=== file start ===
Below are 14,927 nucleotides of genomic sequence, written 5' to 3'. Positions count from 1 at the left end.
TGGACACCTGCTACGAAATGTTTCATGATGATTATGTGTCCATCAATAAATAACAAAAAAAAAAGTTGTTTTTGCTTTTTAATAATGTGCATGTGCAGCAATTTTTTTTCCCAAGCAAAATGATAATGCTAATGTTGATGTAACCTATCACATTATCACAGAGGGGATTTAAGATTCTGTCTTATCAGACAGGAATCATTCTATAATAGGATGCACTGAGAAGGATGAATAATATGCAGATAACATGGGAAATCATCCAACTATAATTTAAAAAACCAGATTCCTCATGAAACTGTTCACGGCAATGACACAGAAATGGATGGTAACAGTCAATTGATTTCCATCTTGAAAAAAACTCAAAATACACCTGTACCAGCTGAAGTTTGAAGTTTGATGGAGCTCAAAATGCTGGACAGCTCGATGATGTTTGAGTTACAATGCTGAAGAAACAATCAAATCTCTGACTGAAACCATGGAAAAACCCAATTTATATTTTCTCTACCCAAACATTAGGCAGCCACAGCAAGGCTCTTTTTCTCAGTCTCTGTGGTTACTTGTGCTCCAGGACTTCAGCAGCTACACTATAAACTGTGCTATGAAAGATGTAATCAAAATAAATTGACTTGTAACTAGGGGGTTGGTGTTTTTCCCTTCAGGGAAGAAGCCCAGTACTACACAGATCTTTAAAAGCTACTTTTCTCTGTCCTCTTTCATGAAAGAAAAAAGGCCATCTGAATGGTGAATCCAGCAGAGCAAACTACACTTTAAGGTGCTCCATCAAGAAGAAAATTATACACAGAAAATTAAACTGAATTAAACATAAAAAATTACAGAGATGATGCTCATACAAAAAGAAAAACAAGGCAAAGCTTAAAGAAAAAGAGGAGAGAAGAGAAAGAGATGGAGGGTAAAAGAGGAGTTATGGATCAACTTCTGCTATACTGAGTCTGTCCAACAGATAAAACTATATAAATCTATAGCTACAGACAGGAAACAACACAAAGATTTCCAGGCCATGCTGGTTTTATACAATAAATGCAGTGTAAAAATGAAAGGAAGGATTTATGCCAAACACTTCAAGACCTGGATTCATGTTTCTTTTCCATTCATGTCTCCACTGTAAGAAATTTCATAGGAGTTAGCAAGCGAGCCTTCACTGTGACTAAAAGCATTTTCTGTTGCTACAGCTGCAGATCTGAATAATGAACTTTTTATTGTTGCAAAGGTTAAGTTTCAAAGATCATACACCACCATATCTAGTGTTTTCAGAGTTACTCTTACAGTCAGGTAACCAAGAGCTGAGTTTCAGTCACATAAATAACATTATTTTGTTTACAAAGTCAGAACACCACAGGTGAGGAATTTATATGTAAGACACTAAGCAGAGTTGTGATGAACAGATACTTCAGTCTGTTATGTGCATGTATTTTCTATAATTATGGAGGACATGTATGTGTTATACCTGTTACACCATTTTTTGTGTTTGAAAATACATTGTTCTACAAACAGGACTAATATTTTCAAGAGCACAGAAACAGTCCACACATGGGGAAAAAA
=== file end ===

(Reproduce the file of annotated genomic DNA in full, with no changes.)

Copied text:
Below are 14,927 nucleotides of genomic sequence, written 5' to 3'. Positions count from 1 at the left end.
TGGACACCTGCTACGAAATGTTTCATGATGATTATGTGTCCATCAATAAATAACAAAAAAAAAAGTTGTTTTTGCTTTTTAATAATGTGCATGTGCAGCAATTTTTTTTCCCAAGCAAAATGATAATGCTAATGTTGATGTAACCTATCACATTATCACAGAGGGGATTTAAGATTCTGTCTTATCAGACAGGAATCATTCTATAATAGGATGCACTGAGAAGGATGAATAATATGCAGATAACATGGGAAATCATCCAACTATAATTTAAAAAACCAGATTCCTCATGAAACTGTTCACGGCAATGACACAGAAATGGATGGTAACAGTCAATTGATTTCCATCTTGAAAAAAACTCAAAATACACCTGTACCAGCTGAAGTTTGAAGTTTGATGGAGCTCAAAATGCTGGACAGCTCGATGATGTTTGAGTTACAATGCTGAAGAAACAATCAAATCTCTGACTGAAACCATGGAAAAACCCAATTTATATTTTCTCTACCCAAACATTAGGCAGCCACAGCAAGGCTCTTTTTCTCAGTCTCTGTGGTTACTTGTGCTCCAGGACTTCAGCAGCTACACTATAAACTGTGCTATGAAAGATGTAATCAAAATAAATTGACTTGTAACTAGGGGGTTGGTGTTTTTCCCTTCAGGGAAGAAGCCCAGTACTACACAGATCTTTAAAAGCTACTTTTCTCTGTCCTCTTTCATGAAAGAAAAAAGGCCATCTGAATGGTGAATCCAGCAGAGCAAACTACACTTTAAGGTGCTCCATCAAGAAGAAAATTATACACAGAAAATTAAACTGAATTAAACATAAAAAATTACAGAGATGATGCTCATACAAAAAGAAAAACAAGGCAAAGCTTAAAGAAAAAGAGGAGAGAAGAGAAAGAGATGGAGGGTAAAAGAGGAGTTATGGATCAACTTCTGCTATACTGAGTCTGTCCAACAGATAAAACTATATAAATCTATAGCTACAGACAGGAAACAACACAAAGATTTCCAGGCCATGCTGGTTTTATACAATAAATGCAGTGTAAAAATGAAAGGAAGGATTTATGCCAAACACTTCAAGACCTGGATTCATGTTTCTTTTCCATTCATGTCTCCACTGTAAGAAATTTCATAGGAGTTAGCAAGCGAGCCTTCACTGTGACTAAAAGCATTTTCTGTTGCTACAGCTGCAGATCTGAATAATGAACTTTTTATTGTTGCAAAGGTTAAGTTTCAAAGATCATACACCACCATATCTAGTGTTTTCAGAGTTACTCTTACAGTCAGGTAACCAAGAGCTGAGTTTCAGTCACATAAATAACATTATTTTGTTTACAAAGTCAGAACACCACAGGTGAGGAATTTATATGTAAGACACTAAGCAGAGTTGTGATGAACAGATACTTCAGTCTGTTATGTGCATGTATTTTCTATAATTATGGAGGACATGTATGTGTTATACCTGTTACACCATTTTTTGTGTTTGAAAATACATTGTTCTACAAACAGGACTAATATTTTCAAGAGCACAGAAACAGTCCACACATGGGGAAAAAA